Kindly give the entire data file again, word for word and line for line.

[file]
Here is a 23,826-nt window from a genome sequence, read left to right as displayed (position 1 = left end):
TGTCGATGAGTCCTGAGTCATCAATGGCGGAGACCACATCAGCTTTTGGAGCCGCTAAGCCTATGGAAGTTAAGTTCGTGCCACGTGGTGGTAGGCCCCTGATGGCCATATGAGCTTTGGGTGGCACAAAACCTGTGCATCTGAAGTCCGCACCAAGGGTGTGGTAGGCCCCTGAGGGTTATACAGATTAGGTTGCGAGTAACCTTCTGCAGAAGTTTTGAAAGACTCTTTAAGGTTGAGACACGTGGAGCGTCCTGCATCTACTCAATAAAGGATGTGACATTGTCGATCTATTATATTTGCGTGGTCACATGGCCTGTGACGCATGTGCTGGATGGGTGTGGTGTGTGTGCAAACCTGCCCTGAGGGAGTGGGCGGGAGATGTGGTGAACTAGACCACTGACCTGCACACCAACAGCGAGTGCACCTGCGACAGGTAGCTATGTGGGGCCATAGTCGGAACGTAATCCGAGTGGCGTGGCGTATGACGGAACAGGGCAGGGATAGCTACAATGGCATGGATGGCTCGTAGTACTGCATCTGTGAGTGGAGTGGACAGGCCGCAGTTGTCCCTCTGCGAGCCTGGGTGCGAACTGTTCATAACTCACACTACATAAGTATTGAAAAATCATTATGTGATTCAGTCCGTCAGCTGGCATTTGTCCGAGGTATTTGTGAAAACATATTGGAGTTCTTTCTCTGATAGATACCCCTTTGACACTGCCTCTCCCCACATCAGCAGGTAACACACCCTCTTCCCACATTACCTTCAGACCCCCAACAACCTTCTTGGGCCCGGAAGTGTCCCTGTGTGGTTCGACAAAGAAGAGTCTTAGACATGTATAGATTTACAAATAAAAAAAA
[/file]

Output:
Here is a 23,826-nt window from a genome sequence, read left to right as displayed (position 1 = left end):
TGTCGATGAGTCCTGAGTCATCAATGGCGGAGACCACATCAGCTTTTGGAGCCGCTAAGCCTATGGAAGTTAAGTTCGTGCCACGTGGTGGTAGGCCCCTGATGGCCATATGAGCTTTGGGTGGCACAAAACCTGTGCATCTGAAGTCCGCACCAAGGGTGTGGTAGGCCCCTGAGGGTTATACAGATTAGGTTGCGAGTAACCTTCTGCAGAAGTTTTGAAAGACTCTTTAAGGTTGAGACACGTGGAGCGTCCTGCATCTACTCAATAAAGGATGTGACATTGTCGATCTATTATATTTGCGTGGTCACATGGCCTGTGACGCATGTGCTGGATGGGTGTGGTGTGTGTGCAAACCTGCCCTGAGGGAGTGGGCGGGAGATGTGGTGAACTAGACCACTGACCTGCACACCAACAGCGAGTGCACCTGCGACAGGTAGCTATGTGGGGCCATAGTCGGAACGTAATCCGAGTGGCGTGGCGTATGACGGAACAGGGCAGGGATAGCTACAATGGCATGGATGGCTCGTAGTACTGCATCTGTGAGTGGAGTGGACAGGCCGCAGTTGTCCCTCTGCGAGCCTGGGTGCGAACTGTTCATAACTCACACTACATAAGTATTGAAAAATCATTATGTGATTCAGTCCGTCAGCTGGCATTTGTCCGAGGTATTTGTGAAAACATATTGGAGTTCTTTCTCTGATAGATACCCCTTTGACACTGCCTCTCCCCACATCAGCAGGTAACACACCCTCTTCCCACATTACCTTCAGACCCCCAACAACCTTCTTGGGCCCGGAAGTGTCCCTGTGTGGTTCGACAAAGAAGAGTCTTAGACATGTATAGATTTACAAATAAAAAAAA